Experimental Device Provides Chemotherapy Regulation
An investigational device can detect and regulate drug levels in the blood.
A team of engineers at Stanford University recently developed a technology that can monitor drug levels in the body, which could be used to prevent overdoses.
Since each person metabolizes medication differently, it can be difficult to determine the most effective dose of certain drugs, such as chemotherapy or insulin. The newly created tool would make it easier for individuals to receive the proper dose and take out any of the guesswork involved, according to the investigators.
In a study published by Nature Biomedical Engineering, the authors were able to regulate chemotherapy in animal models using an experimental device.
“This is the first time anyone has been able to continuously control the drug levels in the body in real time,” said researcher H. Tom Soh, PhD. “This is a novel concept with big implications because we believe we can adapt our technology to control the levels of a wide range of drugs.”
The new device includes a real-time biosensor to monitor drug levels in the blood, a control system that calculates the proper dose, and a pump that delivers the right dose of the drug.
The biosensor contains aptameters (molecules) that bind to a specific drug. When the aptameter senses the drug, it changes shape, which is detectable by an electric sensor. The shape of the aptameter depends on the concentration of the drug in the bloodstream, according to the study.
The aptameter changes are captured every few seconds and is connected to software that controls the pump.
In the study, the authors delivered doxorubicin chemotherapy to animals. They noted that the animals were able to maintain a constant dosage of the drug, despite physiological and metabolic differences, according to the study.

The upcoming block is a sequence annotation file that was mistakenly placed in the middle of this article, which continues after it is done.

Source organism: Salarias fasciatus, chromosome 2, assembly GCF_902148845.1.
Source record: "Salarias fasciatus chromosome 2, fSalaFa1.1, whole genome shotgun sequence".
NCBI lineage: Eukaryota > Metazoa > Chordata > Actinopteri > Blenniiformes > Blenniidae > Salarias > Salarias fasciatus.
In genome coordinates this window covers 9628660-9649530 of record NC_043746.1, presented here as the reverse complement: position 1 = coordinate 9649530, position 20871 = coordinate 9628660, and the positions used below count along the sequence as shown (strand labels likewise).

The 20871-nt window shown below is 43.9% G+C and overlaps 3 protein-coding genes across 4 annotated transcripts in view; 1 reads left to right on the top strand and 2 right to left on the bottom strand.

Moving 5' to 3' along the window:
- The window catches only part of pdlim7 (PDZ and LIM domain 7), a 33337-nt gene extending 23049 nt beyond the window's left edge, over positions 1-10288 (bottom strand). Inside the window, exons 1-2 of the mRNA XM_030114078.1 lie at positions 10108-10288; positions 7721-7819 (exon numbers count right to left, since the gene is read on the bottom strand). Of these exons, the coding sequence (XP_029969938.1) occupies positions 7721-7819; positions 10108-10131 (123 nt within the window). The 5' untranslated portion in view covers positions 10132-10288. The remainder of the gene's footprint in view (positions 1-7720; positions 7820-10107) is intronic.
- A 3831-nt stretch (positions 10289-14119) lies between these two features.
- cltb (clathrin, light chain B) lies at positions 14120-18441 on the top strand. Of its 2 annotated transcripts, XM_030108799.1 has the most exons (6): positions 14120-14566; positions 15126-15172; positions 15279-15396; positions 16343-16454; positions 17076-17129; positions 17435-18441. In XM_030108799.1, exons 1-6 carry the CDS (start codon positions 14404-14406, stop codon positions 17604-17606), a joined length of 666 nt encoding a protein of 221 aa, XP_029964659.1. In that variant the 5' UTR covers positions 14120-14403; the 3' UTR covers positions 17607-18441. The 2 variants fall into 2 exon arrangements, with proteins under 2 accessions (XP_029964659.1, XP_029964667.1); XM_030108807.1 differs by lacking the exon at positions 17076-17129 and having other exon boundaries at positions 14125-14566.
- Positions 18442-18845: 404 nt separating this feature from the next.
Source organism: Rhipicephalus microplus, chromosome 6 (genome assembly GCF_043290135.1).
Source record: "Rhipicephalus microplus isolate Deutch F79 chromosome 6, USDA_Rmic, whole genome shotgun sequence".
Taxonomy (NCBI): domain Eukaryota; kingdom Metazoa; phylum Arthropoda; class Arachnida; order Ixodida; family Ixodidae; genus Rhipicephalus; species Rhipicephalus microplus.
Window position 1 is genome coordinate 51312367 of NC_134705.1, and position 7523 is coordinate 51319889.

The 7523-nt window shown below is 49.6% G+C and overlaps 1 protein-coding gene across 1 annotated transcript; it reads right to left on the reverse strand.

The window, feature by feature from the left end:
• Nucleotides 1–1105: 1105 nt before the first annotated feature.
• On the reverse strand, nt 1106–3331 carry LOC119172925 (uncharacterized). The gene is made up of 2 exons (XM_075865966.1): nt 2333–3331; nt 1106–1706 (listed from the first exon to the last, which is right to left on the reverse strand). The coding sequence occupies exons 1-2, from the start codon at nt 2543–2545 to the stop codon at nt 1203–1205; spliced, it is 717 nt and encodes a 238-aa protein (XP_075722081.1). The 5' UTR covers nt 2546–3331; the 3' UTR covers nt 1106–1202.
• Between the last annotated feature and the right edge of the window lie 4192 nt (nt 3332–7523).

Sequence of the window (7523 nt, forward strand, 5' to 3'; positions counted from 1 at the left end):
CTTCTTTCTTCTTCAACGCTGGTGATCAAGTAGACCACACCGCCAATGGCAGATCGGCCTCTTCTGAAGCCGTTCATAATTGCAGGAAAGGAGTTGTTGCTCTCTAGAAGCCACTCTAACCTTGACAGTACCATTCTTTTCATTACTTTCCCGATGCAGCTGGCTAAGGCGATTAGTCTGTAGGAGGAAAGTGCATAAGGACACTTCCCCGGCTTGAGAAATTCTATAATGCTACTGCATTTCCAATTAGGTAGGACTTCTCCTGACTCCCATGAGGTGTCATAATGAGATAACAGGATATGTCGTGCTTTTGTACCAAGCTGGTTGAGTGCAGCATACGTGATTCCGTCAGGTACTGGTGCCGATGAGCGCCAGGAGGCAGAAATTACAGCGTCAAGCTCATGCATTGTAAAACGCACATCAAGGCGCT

The investigators also assessed the device’s ability to account for potential drug interactions. The authors introduced a drug known to spike or dip chemotherapy levels and found that the novel device was able to stabilize drug levels, according to the study.
If proven in humans, this device could have a significant clinical impact.
“For example, what if we could detect and control the levels not only of glucose but also of insulin and glucagon that regulate glucose levels?” Dr Soh said.
This would allow investigators to develop an electronic system to replace pancreatic function in patients with type 1 diabetes, according to the study.
“Now that is an exciting future,” Dr Soh said.
While there are years of testing required to determine the safety and efficacy of this device for humans, the authors believe it represents major progress for personalized medicine.
Currently, physicians know different individuals react differently to drugs and the addition of other drugs can change drug effects, but there is no tool to account for these variables.
“Monitoring and controlling the actual dosage a patient is receiving is a practical way to take individual factors into account,” Dr Soh said.
This new technology would be especially useful for pediatric patients with cancer whose metabolism is drastically different than adults.
In the future, the authors plan to miniaturize the device so it could be easily implanted or worn by the patient. They are also testing the system with different aptamers to detect and regulate other biomolecules, the study concluded.